She sits down at her kitchen table and opens her book, grabs the pen and starts to write, furiously. It is not going well and she erases and writes again before crumpling the page and wiping it off the table. She leans her head into her palm and sighs. The fresh new page is ready for anything but the pen lies there as a huge roadblock. Caroline puts two fingers on the pen and starts to roll it against the paper, back and forth, back and forth, her big blue eyes following it closely. Slowly she raises her hand and even as her fingers leave the pen, the pen keeps rolling back and forth, as if connected to her finger with an invisible thread. Caroline just lets her fingers gently flutter above the pencil, watching it adhere to her every move. ”I wish I could talk to someone”, she says, and the text appears on the page, like poured from the air. 

Caroline doesn’t know where her shyness comes from, but she knows it has something to do with her mother and the disappearance of her father. Everything changed when he didn’t come home that one day. Her mother had been cooking in silence and Caroline could feel that something wasn’t right. Mother used to love cooking and always had a slight smile on her face as she prepared the meals, no matter how mundane, she always treated it like she was making dinner for royalty, not just a typical working-class family. Caroline used to love watching her cook, sitting in the window quiet as a mouse. ”Sit perfectly still my dandelion”, her mother used to say. ”I don’t want you to fall in. ” Then they would giggle together. 

But it all ended that day. From that day on, mother became quiet and serious, hardly ever left the house except going for groceries. Shortly after Caroline was pulled from school. And life got different.

”My dandelion”, Caroline watches as the air above her stirs and thickens when the words she has spoken into existence, twists and forms in front of her like paint drops in water. 


The letters are undulating and slowly moving in the air, Caroline pushes her finger through it and watch as it disperse like sand only to reassemble when she pulls her hand back. She remembers when her father taught her this trick, how he sat with her at bedtime and made up stories, letting brightly coloured sand creatures play out scenes for her under the ceiling. 

”You can make them yourself when I’m not around”, her father said and held her hand. ”Just feel it in your fingers, and paint in your mind.”

 Caroline had made a firefly that first night. It caught them both by surprise.

Now, years later, as she is sitting by herself in her kitchen she wishes he was still here so she wouldn’t be so alone. Mother never understood what they shared and never approved. Caroline once made stars shoot across her parents bed. It was the morning of mothers birthday - but instead of being happy, her mother had locked herself in the bathroom. Caroline never showed off again.

The crumpled paper ball lies in the corner on the kitchen floor. Caroline looks at it. None of her parents knows about this but making flowing figures appear or shooting stars, were just the first things she learned. In her solitude she has figured out how to do so much more. 

She reaches for the paper ball on the floor, slowly breathes and steadies her eyes. She can feel the air tighten, like gelatine slowly hardening, until it forms a bridge between her hand and the ball. She feels it now, not against her skin, but the weight and texture of it, moving along her arm until it settles in the back of her head like an anchor. And just as a fisherman, she starts reeling it in and watches as the ball of paper rolls off the ground and slowly floats towards her hand, like a snowball in slowmotion. As the ball closes in she turns her hand and lets it hover above her palm for moment before rising slowly until it reaches midway between table and ceiling, and hangs in front of her face. The text that has been shimmering and floating like paper cutouts on water, start to move and bend around the ball like a halo. Caroline smiles.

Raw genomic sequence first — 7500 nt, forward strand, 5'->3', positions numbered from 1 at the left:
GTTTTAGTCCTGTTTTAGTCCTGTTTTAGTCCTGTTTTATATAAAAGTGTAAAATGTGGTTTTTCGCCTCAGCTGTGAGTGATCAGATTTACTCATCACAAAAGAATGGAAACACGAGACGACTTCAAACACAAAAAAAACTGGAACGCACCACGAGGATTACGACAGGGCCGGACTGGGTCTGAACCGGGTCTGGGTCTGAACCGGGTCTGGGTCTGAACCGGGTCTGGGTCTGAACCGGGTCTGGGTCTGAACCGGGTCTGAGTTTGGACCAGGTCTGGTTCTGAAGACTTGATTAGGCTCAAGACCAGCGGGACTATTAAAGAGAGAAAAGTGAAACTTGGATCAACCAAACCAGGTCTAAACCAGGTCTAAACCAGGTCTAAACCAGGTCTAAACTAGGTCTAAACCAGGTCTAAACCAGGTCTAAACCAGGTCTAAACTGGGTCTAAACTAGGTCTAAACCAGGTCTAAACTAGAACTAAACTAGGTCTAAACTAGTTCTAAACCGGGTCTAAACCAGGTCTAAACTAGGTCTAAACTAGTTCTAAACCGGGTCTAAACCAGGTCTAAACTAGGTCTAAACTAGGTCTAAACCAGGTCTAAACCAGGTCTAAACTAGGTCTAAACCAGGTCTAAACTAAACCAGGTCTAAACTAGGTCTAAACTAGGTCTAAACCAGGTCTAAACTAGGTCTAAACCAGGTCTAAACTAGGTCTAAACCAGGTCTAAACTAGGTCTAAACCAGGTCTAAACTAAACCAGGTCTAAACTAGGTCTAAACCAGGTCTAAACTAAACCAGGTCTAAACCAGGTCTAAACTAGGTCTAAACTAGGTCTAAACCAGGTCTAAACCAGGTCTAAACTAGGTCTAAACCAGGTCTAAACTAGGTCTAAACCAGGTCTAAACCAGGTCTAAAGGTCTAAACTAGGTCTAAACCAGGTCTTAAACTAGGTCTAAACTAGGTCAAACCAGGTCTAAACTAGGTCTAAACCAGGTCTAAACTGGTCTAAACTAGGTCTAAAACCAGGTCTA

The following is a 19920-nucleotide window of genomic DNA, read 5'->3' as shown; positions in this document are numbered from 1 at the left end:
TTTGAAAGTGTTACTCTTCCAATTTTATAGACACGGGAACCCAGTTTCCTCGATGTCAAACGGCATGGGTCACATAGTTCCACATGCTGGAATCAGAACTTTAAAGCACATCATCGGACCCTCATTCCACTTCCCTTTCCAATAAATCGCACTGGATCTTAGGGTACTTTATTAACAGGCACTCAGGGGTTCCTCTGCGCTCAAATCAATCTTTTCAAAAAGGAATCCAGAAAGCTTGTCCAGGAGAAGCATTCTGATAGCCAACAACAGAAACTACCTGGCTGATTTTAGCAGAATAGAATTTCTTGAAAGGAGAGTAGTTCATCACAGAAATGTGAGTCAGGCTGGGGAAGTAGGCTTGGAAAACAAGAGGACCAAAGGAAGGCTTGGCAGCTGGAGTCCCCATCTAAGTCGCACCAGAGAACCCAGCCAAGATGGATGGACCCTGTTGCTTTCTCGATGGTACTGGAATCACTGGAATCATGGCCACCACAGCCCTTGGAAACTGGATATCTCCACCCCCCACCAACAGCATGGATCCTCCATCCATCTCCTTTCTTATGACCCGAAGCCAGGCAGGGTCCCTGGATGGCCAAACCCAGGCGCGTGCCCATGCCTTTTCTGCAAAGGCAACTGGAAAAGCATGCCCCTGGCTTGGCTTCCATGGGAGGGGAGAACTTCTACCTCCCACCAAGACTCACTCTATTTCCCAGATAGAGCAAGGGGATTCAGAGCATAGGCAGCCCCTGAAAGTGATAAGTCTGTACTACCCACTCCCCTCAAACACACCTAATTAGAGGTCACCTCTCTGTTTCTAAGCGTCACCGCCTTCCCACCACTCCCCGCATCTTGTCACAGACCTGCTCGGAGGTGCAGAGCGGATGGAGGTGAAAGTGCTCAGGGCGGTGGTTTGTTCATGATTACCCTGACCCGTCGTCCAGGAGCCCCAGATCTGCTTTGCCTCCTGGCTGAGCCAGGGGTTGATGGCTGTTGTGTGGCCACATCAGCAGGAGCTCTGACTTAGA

”My dandelion”, she says quietly, and gently blows at the hovering paper ball and its shimmering halo. And just like a dandelion; it shatters and spreads like stardust, slowly fading like embers around a dying fire.


The chilled playlist pouring through the speakers are drowned out by the many conversations around her. Caroline is writing in her book and has her head down. The tables in the back were busy and has forced her to sit closer to the door, by a row of tables, occupied by a couple of people. As long as she keeps her head down she can shut them out, and for some reason, today it does not seem so hard. Today she has even written about her mother, something she has never done - not on paper anyway. She turns back a page and reads to herself:

Mother. I know what you did was bad. But I also know you thought is was for the best. I know that dad is out there, and I know you still miss him - even if you were the one who told them what he was, and let them find us. Maybe you will always be scared, maybe you will never admit it, but I can’t be scared no more, I won’t be. I will always love you. But it’s time to move on...

As she finishes she traces the words with her finger, and as she reaches the end, the words ”Yours, Caroline” appears below.

She closes the book and looks around. The couple next to her has left and she is almost by herself. A businessman with a headset is busy on a call and a waitress is taking orders at the opposing tables. Caroline looks over to the table next to her. A square sugar dispenser in shiny metal stands between a salt and pepper shaker and a plastic looking flower. Slowly she reaches for the sugar and narrows her eyes. The sugar dispenser doesn’t move. Surprised, Caroline takes a deep breath and concentrates harder. Still nothing. 

After a while she gives up and - just as she lowers her hand, the sugar dispenser slides across the table and into the hand of someone else. Caroline looks up and sees the man she’s so far only known as the young man by the window with his books. He smiles.

”I see you”, he says. He has a look of relief and joy in his eyes so moving Carolines can’t look away. She understands. And yet she doesn’t.

”I see you”, he says again. ”And I can'´t wait to meet you”


Authors note:

This story didn't turn out the way I wanted. In a week I have lost my job and an income I depended on as the company I worked for filed for bankruptcy. I really wanted to finish but my mind was elsewhere.

It has been a rough couple of months. I hope you all are doing well and take care of each other. I also hope you got something out of this story. Even though it was a struggle to keep writing. I love this community and hope to return to form soon again.

Much love


July 03, 2020 22:48